|26th Chief Justice of Ceylon|
3 July 1936 – 1939
|Appointed by||Reginald Edward Stubbs|
|Preceded by||Philip James Macdonell|
|Succeeded by||John Curtois Howard
1 February 1885|
|Died||14 May 1957(aged 72)|
|Alma mater||Cambridge University|
Sir Sidney Solomon Abrahams KC (11 February 1885 – 14 May 1957), nicknamed Solly, was a British Olympic athlete and 26th Chief Justice of Ceylon (Sri Lanka). He was the older brother of famed Olympian Harold Abrahams.
Born in Birmingham, England, Abrahams competed for Cambridge University from 1904 to 1906. At the unofficial Olympiad, the 1906 'Intercalated Games' held in Athens, he finished fifth in the long jump with 6.21 metres. At the 1912 Stockholm Olympics he finished in eleventh place in the same event with 6.72 metres. At the 1913 Amateur Athletic Association Championships in London, he won the long jump with 6.86 metres.
Abrahams served as Chief Justice of Ceylon from 1936-1939. The most celebrated case he presided over was that of the Australian Mark Anthony Bracegirdle, whom the Governors of British Ceylon Sir Reginald Stubbs was attempting to have deported; the court ruled against the Governor. He was founder-president of the Medico-Legal Society of Ceylon. He was succeeded by John Curtois Howard, after the acting Francis Soertsz.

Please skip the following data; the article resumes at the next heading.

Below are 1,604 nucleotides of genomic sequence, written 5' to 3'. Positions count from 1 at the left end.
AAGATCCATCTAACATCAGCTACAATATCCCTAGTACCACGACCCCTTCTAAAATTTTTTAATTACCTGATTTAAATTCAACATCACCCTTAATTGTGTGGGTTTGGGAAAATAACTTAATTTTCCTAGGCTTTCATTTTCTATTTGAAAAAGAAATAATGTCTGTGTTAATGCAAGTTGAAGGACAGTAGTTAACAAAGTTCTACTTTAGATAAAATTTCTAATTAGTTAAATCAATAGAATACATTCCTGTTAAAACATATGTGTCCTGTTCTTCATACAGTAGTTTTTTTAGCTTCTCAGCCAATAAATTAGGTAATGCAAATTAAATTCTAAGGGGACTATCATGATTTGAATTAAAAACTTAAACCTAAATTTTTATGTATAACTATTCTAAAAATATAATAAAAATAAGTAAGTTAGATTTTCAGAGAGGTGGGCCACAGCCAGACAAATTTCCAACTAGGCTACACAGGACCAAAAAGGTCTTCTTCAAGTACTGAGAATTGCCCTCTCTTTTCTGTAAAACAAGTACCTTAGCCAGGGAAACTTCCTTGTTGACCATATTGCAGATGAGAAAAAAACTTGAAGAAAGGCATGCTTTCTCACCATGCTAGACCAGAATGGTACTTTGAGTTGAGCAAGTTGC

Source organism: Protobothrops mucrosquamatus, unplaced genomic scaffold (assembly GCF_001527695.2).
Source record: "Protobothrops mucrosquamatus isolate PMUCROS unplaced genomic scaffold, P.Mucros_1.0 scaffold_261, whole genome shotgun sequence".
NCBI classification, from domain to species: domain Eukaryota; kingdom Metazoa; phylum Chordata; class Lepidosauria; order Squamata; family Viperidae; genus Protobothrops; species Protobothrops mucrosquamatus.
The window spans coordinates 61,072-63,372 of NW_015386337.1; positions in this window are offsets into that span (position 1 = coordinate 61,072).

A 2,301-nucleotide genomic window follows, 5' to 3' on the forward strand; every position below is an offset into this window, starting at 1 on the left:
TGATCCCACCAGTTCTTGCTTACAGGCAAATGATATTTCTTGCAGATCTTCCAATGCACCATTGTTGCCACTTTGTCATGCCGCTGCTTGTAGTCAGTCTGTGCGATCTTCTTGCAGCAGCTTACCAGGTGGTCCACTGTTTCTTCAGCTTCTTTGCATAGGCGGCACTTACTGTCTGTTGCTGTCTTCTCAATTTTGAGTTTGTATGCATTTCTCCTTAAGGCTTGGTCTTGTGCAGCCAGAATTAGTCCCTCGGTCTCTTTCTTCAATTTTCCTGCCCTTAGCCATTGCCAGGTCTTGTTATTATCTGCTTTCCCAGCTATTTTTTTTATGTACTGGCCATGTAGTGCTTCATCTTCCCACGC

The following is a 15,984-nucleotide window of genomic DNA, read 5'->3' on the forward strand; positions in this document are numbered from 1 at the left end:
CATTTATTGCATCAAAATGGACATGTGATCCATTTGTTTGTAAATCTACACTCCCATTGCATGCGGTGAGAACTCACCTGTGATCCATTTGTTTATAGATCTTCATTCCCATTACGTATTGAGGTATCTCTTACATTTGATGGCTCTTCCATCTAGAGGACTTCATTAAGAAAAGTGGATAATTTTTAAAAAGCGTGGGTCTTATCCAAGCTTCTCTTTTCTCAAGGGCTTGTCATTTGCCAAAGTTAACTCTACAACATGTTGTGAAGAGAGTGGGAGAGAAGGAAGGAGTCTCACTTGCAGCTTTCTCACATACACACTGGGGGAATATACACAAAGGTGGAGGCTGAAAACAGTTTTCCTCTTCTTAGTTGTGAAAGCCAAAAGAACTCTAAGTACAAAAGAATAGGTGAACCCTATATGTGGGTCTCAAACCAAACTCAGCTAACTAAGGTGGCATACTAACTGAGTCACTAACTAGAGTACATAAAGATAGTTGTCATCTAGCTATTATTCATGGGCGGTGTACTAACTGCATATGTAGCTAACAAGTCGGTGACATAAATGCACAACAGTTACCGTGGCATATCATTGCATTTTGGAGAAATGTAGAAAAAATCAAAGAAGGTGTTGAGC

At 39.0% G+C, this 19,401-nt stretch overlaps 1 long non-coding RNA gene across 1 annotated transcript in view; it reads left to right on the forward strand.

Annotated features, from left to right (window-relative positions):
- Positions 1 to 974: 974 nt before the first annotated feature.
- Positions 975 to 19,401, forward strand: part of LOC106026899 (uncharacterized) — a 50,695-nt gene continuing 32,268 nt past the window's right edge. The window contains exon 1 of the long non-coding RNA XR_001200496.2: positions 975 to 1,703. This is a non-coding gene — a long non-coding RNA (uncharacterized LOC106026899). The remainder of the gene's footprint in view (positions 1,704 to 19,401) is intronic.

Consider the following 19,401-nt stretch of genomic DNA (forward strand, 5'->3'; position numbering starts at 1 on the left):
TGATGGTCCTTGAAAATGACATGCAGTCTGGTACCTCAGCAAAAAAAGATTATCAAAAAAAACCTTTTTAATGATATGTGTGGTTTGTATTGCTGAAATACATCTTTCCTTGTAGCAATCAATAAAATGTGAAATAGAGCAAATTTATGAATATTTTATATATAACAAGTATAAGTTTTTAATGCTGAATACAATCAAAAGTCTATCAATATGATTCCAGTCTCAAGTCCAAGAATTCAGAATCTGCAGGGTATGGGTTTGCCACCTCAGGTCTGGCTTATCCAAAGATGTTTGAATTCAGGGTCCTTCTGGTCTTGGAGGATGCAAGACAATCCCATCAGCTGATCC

Sidney Abrahams chaired a Committee on the Administration of Justice in Nigeria. He was later Senior Legal Assistant to the Commonwealth Relations Office, and played a major role in the suspension of the People's Progressive Party Government of Cheddi Jagan in British Guiana (Guyana) in 1953.
Abrahams was married to Ruth Bowman and they had two children, Valerie and Anthony.
- "Overview". Judicial Service Commission Secretariat. Retrieved 19 October 2013.
- T. Perera, 'The Bracegirdle Saga: 60 Years After', What Next, No 5 1997
- Abrahams, Sidney 'Solly', Jews in Sport Online
- American Involvement in Guyana in 1953, History of Guyana
Philip James Macdonell
|Chief Justice of Ceylon
John Curtois Howard